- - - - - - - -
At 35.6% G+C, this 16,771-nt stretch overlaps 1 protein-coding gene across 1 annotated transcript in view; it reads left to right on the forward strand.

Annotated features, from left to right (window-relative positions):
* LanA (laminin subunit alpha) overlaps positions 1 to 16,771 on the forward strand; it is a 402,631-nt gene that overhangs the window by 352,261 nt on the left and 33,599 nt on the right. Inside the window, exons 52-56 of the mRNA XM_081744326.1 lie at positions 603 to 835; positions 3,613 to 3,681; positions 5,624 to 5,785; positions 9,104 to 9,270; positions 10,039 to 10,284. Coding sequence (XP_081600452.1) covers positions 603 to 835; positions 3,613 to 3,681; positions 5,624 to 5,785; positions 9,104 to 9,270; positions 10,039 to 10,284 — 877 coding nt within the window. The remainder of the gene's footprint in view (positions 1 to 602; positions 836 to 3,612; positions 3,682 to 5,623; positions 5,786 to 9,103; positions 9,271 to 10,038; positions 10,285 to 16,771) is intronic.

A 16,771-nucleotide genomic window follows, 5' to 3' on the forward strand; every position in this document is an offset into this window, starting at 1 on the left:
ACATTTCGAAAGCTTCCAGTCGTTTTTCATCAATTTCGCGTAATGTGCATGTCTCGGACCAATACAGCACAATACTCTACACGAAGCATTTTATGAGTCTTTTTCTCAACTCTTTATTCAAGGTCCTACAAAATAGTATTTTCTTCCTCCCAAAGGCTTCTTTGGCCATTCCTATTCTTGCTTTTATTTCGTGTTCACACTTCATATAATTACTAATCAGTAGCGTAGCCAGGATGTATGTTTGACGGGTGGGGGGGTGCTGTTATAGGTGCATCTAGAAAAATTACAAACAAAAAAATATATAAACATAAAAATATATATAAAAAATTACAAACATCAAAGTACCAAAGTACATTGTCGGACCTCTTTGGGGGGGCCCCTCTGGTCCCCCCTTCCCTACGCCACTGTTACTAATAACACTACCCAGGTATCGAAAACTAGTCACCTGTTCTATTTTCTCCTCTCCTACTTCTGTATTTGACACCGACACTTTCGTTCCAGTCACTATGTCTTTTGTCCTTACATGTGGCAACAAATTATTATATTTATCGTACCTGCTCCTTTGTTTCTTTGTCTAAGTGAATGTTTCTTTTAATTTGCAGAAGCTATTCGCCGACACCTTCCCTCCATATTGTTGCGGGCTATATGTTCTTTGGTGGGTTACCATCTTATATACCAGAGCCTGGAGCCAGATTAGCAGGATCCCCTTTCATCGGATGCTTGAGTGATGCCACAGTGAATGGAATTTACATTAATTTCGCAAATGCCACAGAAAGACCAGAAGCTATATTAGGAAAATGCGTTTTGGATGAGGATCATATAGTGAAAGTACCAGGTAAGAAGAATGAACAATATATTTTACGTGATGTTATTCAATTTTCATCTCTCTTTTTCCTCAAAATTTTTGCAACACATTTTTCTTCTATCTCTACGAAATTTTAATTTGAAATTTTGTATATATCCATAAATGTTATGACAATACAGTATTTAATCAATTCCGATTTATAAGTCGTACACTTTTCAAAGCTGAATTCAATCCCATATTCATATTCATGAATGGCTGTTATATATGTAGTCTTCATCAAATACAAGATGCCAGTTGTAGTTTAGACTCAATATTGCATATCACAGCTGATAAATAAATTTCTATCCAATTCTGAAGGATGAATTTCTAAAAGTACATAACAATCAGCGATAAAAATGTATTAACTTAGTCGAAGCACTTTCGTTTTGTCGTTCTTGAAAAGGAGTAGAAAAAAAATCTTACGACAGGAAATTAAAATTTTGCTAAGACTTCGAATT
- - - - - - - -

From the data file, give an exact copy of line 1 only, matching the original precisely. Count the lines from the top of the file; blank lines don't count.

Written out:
At 35.6% G+C, this 16,771-nt stretch overlaps 1 protein-coding gene across 1 annotated transcript in view; it reads left to right on the forward strand.